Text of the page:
Sit down and be quiet: Khalsa teaches healing powers of meditation

Editors’ Note: Jake Zuckerman is the 2015 Interfaith Lecture coverage reporter for the Daily. Part of his beat, including attending and writing about each 2 p.m. lecture, is the Mystic Heart Community Meditation Program. Zuckerman will attend Mystic Heart meditation every Monday and share his experiences in the following day’s Daily.

Meditation offers different things to different people — be it a sense of calm, an unyielding love for all that is, or just a break from the day’s work. To Subagh Singh Khalsa, meditation is about healing.

“By healing, I mean that process of becoming whole, of reclaiming parts of ourselves that may have become submerged under layers of guilt, fear, desire, anger and other negative emotions,” Khalsa said.

Khalsa is leading Week Six’s Mystic Heart Community Meditation Program, as he did Weeks Two and Four. He teaches the classes focused on the Sikh Dharma discipline. He teaches meditation to help others find the silence inside of themselves, which is at the heart of all truth, purpose and, thus, healing.

A few minutes after the class started Monday, one latecomer peeked into the room, quietly looking for a seat. The quick-witted Khalsa told him not to mind that everyone was looking at him.

“Is this the snake-charming and levitation class?” the latecomer asked facetiously.

“Sit down and be quiet,” Khalsa replied with a smile. “That’s all I know.”

While their dialogue was nothing more than lighthearted banter, Khalsa said there is more to sitting down and being quiet.

“I was kidding before when I said ‘sit down and shut up,’ but there’s wisdom to it,” Khalsa said. “When there is silence in ourselves, everything true is rewarded in the silence.”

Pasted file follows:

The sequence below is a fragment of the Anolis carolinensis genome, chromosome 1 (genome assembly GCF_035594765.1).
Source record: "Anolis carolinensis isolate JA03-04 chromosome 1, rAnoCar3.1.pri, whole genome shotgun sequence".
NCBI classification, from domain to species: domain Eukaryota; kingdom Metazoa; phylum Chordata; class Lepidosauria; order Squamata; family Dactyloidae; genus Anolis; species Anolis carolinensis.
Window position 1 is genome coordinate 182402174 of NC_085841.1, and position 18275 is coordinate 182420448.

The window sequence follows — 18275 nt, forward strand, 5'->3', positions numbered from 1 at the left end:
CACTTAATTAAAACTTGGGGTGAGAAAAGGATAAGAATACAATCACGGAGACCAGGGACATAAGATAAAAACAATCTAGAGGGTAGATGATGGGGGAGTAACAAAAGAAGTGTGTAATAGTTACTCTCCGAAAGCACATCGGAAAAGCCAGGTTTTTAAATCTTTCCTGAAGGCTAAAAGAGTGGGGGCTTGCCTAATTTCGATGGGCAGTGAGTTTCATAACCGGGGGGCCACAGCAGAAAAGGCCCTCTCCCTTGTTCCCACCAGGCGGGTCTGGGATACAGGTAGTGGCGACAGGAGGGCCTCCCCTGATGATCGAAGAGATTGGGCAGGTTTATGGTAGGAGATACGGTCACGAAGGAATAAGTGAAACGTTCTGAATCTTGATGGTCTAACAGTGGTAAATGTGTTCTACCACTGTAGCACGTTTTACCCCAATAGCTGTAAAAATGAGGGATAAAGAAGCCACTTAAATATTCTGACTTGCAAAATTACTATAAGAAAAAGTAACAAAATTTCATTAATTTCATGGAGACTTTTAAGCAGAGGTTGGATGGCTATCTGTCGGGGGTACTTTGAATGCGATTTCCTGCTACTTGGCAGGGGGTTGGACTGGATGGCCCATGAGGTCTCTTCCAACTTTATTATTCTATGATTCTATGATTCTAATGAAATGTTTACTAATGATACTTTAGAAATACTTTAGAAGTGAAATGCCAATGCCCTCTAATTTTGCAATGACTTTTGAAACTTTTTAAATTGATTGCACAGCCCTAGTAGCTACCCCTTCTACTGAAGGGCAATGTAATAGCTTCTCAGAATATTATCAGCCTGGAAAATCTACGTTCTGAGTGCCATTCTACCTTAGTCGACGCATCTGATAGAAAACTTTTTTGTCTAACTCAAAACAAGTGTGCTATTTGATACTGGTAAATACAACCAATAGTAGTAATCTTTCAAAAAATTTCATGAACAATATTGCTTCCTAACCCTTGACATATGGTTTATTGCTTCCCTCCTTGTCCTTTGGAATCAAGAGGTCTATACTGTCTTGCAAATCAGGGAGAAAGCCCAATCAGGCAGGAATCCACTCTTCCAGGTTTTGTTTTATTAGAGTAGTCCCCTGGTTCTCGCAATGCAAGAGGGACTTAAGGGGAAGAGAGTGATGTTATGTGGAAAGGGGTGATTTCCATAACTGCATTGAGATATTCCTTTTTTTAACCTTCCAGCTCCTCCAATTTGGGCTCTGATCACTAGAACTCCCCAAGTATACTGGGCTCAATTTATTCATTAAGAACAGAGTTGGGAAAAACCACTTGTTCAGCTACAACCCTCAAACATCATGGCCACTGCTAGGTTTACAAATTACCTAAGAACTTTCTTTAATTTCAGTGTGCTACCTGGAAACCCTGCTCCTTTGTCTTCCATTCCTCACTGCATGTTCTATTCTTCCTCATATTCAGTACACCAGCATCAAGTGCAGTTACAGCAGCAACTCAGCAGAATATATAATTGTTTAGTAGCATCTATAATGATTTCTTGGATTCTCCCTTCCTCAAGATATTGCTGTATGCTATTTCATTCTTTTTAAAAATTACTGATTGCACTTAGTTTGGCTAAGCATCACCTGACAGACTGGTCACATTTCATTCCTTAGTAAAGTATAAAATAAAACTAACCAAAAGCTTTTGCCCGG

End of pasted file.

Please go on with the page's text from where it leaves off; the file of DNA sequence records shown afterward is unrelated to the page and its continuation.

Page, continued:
The class itself divided into two separate meditations. The first was something of a warm up, with each practitioner reciting the mantra, “ong namo, guru dev namo.” The second involved everyone singing along with a musical accompaniment to the mantra.

For me, meditation is becoming more and more accessible. It’s evolved in my cynical mind from what I might have once called lunacy all the way over to scientifically backed self-help.

While a more-seasoned veteran may be able to tune out his or her thoughts entirely, I’m on my way but still not there. I found myself on par with John Nash and his hallucinations in “A Beautiful Mind.” In the film, while Nash can’t tune out his schizophrenia-induced hallucinations entirely, he eventually comes to describe them as a always-present fantasy that he simply chooses not to indulge himself in.

Likewise, as I meditated, I noticed myself drifting here and there to this and that, but I have strengthened the muscles I use to pull myself back and not get caught up in errant trains of thought.

As it turns out, my personal observations are never far off from Khalsa’s words.

“Meditation can help us to notice our patterns, to feel exactly what their presence within us is like and what effects they are having in our lives and to effortlessly allow them to dissolve,” Khalsa said.

Four weeks ago, after Week Two’s session, I wrote about meditation as a practice in an athletic sense. The same way that runners run until they’re fast enough, football teams run plays until they’re executed with perfection, and gymnasts repeat their routines incessantly, is the way I’m working on handling meditation. Doing it over and over again until I get it right.

The Mystic Heart meditation sessions begin at 7:15 a.m. every weekday morning in the Main Gate Welcome Center conference room. Donations are encouraged. There are also two seminars led by Khalsa this week at 12:30 p.m. in the Hall of Missions titled “Meditation as Healing.”